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SHEPHERDSVILLE - Virginia Graeme Baker had no connection to Bullitt County.
However, the tragic death of the seven-year-old girl in 2002 could have a major affect upon those who like to swim at public pools in Bullitt County.
Unless the four county pools are equipped with new anti-entrapment devices, it appears they will not open for the season.
And besides the public swimmers, there are over 120 members of the Bullitt County Dolphins who may not be able to compete this summer.
Bullitt Fiscal Court members were alerted of the issue recently by parks director Kendall Grant.
The U.S. Congress enacted a pool and safety act in 2007 in honor of Baker, who died when she drown after being caught by the suction of a spa. It would not allow the girl to pull herself off the bottom of the spa.
Effective last December, all aquatic facilities must have drains covered by approved grates to prevent anyone from being caught by the sucking pressure created by the filtration system.
Neal and Sebrina Gish spoke with court members about the problem they are facing. Sebrina, who is president of the Bullitt County swim team, and her husband went to talk with Bob Osborne of Royal Pools about the possible solutions.
He briefly looked at the plans for the Bullitt Central pool, which is home to the Dolphins and three swim meets that bring in participants from across the state, and agreed to meet with county leaders.
The consultation would be $1,000 and that would include an outline on what needed to be done to bring that pool into compliance, said Sebrina Gish.
She said a camera must be taken through the piping system to determine if the actual filtration system was what was on the original plans.
As part of the discussion, training would be done so local personnel could make repairs to the other three pools, she added.
While nothing was officially determined, Gish said she didn’t see how the repairs could be made in time to salvage the season for the Dolphins. The team could find another location to practice and then attend away meets.
The three home meets are important to the organization, especially since bigger country club teams and association squads come in to compete.
Neal Gish said there were rough estimates on the repairs to the Bullitt Central pool. Those ranged from $9,000-$15,000.
“The repairs must be made if the pool is going to open,” said Gish.
He said getting a good picture of the lines was the first requirement.
Larry Hatfield, who serves on the Shepherdsville City Council, said the town has a camera truck for its sewer department and he felt confident the county would use it at no charge.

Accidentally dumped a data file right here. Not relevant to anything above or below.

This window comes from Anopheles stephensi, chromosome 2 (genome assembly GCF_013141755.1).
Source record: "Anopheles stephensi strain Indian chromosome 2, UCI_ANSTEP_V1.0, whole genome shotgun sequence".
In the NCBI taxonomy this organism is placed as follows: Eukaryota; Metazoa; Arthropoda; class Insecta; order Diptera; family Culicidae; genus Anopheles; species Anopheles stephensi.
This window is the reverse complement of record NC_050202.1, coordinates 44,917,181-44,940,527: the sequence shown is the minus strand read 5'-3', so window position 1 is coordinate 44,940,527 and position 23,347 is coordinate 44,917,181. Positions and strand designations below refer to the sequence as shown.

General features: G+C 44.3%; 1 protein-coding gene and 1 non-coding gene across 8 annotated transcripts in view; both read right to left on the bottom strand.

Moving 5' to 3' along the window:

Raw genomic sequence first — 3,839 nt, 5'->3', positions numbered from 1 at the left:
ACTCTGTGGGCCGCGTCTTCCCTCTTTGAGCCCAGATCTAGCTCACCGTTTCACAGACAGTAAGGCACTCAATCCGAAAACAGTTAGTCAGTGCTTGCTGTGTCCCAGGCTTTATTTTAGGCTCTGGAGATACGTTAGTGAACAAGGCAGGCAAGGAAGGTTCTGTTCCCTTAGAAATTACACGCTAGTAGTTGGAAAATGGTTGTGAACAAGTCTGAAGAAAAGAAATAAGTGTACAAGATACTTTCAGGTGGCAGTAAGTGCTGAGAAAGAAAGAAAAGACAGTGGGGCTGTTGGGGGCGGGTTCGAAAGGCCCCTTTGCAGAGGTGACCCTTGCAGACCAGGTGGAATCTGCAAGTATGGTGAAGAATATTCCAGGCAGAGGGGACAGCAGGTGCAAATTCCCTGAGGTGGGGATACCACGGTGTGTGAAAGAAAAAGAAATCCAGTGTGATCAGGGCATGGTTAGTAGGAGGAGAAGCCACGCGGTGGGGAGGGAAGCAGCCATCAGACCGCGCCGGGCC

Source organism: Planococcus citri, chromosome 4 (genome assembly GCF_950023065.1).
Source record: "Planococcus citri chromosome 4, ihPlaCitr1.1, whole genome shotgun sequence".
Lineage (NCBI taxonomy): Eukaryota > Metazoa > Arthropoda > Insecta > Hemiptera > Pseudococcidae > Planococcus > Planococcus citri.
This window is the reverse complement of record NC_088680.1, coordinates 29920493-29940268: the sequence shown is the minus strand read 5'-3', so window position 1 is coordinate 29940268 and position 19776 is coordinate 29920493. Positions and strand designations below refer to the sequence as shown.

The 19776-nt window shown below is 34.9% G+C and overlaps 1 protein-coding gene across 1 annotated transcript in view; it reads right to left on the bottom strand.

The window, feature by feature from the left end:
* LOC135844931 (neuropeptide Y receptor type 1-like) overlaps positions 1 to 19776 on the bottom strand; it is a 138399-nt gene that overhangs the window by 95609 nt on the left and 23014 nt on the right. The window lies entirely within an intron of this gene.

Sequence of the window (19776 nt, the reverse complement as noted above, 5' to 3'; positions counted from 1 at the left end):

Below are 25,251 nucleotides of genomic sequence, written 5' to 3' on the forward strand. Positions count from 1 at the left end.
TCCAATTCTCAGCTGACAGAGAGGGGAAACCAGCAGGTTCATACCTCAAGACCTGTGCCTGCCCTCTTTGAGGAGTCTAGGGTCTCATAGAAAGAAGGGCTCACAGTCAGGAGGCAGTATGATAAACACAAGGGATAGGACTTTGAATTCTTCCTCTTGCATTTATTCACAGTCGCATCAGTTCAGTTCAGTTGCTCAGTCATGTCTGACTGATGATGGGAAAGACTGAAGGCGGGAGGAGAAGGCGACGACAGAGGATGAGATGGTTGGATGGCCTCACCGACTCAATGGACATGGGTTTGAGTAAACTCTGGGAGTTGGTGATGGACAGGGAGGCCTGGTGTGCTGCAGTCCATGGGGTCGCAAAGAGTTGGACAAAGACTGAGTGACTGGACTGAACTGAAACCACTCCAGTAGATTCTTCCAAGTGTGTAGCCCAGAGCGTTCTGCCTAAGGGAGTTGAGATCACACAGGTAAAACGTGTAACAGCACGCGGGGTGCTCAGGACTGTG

Magistrate Eddie Bleemel said that is good because he felt the cities needed to take over the operation of the four pools.
Since they are taking portions of the county insurance premium tax, Bleemel said they should be willing to take over the pools.
County attorney Walter Sholar wondered why the drain areas could not be repaired.
Neal Gish said several of the sump pumps would need replacement and there are issues, such as the width of the drain that must be taken into account.
To get specifications on the work and then to secure bids, Neal Gish said he felt it might be fall before repairs could be made.
As a citizen, he would be opposed to opening any of the pools without seeing if they are in compliance.
But he said the Maryville pool might be closer to being in compliance and that could be an option. Practice is supposed to being June 9 with the first home meet on June 15.
Sebrina Gish said the pool could be made to work for the swim meets.
The pools have been a point of concern for years. Each week, it appears the pools collectively lose about $4,000.
Bleemel said with budgetary issues, he had concerns about opening the four pools.
“The way it looks right now, I don’t think the pools will be open,” said Bleemel.
The county has pools at Bullitt Central, behind Maryville Elementary, next to Mount Washington Middle and behind Lebanon Junction Elementary. They traditionally open the first weekend after school dismisses.
The only official decision was to see if Shepherdsville could take a camera to the Bullitt Central piping system.
Facts on drowning
*Drowning is the number two accidental injury-related killer of children ages 1-14. Approximately 260 drowning deaths occur in swimming pools where the child is under the age of 5.
*Over 2,725 children are treated annually for pool-related injuries.
*From 1985-2004, at least 33 percent of children age 14 and under died as a result of pool and spa entrapment and 100 were seriously injured.
*Many drowning deaths may have involved entrapment but not classified that way.
*Entrapment can also occur when a child’s hair or swimsuit gets tangled in a drain or on an underwater object such as a ladder.
*Forty-one percent of the deaths were hair-related entrapments.
To learn more about this issue, go to safekids.org